The search for retirement income in today’s low-yield environment inevitably comes back to dividend paying stocks. How could it not? Money market funds and short-term bank CDs pay about .5%; the 10-year Treasury bond pays only about 2%.
Lots of blue chip stocks pay significantly more, including Verizon (5.3%), Merck (4.4%), Pepsico (3.1%), Lockheed Martin (4.7%), Intel (3.1%) and Abbot Labs (3.5%). In fact, the average dividend yield for stocks in the S&P 500 is above 2%–higher than the venerable T-bond. That’s crazy. For most of the past 50 years, the T-bond’s yield has been at least double what you could get by owning a basket of S&P 500 stocks.
The financial world is upside down. Investors were clearly buying stocks for income last year, when they poured $17 billion into equity income funds even though stock funds as a group saw outflows of $80 billion.
To help retirees secure an income stream without assuming stock risk, the government is backing deferred annuities as a 401(k) investment option and planners are recommending immediate fixed annuities along with a strategy of delaying Social Security benefits to age 70 in order to get a higher monthly benefit. Other income strategies include tilting toward higher yielding corporate and international bonds.
No matter how you cut it, though, dividend-paying stocks usually end up in the conversation. So it’s worth reminding yourself that even blue chip multinational stocks are, well, stocks. They are far more volatile than bonds, meaning that the market value of stock holdings swings higher and lower in a much broader range. You could easily have a year’s worth of dividend payments wiped away by a declining share price if you sell before the stock recovers.
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The Wall Street Journal made this point forcefully with a graph that accompanied a story titled, “Why Dividend Stocks Aren’t The New Bonds.” Charting the value of all stocks, dividend stocks, and bonds over the past year, you see that dividend stocks closely track all stocks while the bond market rolls along in steady-eddy fashion.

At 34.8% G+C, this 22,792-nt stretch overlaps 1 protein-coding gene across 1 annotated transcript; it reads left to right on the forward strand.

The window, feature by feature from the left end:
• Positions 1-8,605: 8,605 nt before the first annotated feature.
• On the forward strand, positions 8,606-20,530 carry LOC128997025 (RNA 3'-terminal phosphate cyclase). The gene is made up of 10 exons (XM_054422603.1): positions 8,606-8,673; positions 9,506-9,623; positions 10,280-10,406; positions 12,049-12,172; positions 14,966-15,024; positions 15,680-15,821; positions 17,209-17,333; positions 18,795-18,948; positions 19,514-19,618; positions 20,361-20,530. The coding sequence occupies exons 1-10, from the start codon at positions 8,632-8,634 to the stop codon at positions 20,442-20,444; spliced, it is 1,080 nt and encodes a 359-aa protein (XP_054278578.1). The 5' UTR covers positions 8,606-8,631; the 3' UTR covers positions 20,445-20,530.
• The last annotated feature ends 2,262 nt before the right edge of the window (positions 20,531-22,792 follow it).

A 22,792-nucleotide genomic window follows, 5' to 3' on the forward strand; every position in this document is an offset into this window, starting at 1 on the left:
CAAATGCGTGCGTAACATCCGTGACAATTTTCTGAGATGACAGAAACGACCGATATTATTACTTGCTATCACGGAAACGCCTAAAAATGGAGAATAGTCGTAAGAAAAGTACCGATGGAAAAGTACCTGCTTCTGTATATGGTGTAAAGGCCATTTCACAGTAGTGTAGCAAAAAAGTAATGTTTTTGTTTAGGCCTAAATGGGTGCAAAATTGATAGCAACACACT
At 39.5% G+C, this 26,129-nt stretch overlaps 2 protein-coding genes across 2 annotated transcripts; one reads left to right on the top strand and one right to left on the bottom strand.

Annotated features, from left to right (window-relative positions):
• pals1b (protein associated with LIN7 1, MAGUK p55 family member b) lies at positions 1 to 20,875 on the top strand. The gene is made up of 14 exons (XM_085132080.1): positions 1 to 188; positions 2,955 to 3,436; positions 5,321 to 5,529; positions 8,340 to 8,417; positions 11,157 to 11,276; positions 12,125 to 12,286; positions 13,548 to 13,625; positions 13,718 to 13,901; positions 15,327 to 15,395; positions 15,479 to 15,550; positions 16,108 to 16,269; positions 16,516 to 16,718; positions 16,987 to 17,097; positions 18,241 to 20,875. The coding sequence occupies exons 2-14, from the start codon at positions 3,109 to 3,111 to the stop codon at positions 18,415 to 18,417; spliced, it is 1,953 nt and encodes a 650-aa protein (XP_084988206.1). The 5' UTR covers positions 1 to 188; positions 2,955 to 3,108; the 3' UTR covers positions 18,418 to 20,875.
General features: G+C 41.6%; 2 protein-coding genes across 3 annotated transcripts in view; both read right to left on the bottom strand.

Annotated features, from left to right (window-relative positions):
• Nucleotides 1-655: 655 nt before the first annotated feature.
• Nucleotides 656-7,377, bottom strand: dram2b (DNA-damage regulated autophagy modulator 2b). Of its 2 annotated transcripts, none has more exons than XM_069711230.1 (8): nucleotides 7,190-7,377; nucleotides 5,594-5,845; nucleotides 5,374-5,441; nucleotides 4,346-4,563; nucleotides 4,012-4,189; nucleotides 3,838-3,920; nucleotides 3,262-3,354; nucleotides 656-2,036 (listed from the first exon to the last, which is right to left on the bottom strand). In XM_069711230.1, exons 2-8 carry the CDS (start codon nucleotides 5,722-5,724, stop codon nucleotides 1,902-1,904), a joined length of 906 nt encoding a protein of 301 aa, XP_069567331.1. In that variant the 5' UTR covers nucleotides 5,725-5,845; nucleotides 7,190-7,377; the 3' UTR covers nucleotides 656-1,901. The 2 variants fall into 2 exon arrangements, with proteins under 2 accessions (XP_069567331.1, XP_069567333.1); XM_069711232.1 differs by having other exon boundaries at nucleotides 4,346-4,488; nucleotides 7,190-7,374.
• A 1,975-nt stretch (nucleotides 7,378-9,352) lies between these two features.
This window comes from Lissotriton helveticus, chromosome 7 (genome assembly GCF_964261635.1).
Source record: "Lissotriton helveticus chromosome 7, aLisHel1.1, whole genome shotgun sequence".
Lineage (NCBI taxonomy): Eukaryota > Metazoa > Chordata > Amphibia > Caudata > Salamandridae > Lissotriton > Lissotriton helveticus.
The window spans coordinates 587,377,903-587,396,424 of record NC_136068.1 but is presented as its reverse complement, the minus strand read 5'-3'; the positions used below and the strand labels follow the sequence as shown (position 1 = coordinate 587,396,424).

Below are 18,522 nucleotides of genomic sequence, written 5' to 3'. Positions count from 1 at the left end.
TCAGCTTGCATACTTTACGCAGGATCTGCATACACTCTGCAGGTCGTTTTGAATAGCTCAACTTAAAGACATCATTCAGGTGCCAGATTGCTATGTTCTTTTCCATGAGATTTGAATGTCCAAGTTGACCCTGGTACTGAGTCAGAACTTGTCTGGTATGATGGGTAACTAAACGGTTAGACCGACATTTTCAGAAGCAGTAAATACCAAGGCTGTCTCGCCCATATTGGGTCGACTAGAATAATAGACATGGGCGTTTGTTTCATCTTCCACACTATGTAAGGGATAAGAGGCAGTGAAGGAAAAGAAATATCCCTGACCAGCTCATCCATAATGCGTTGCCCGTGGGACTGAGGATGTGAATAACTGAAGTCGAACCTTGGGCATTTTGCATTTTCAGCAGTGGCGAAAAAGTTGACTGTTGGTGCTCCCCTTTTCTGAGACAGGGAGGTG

Still, in a low-yield world blue chip dividend payers have special appeal, particularly for investors who will not have to draw down their account over time but can make ends meet simply by cashing their dividend checks each quarter. Income seekers drawn to stock dividends can minimize risk by:
- Diversifying income source In the Journal story, planners recommended no more than 70% of an income portfolio in dividend stocks; the rest should be in bonds.
- Watching costs A mutual fund that charges a management fee equal to 1% of assets effectively reduces a 3% yield to just 2%. Why not just buy a 10-year Treasury bond if 2% is enough? Find an equity income fund or exchange-traded dividend fund that charges less than .5%.
- Understanding stock volatility If you cannot stomach your principal value falling by 20% in the near term, you should not be seeking income through the stock market. If you are diversified and patient, near-term swings don’t matter. What counts is that your portfolio or fund rises over time and the companies of stocks you hold raise their dividend every year.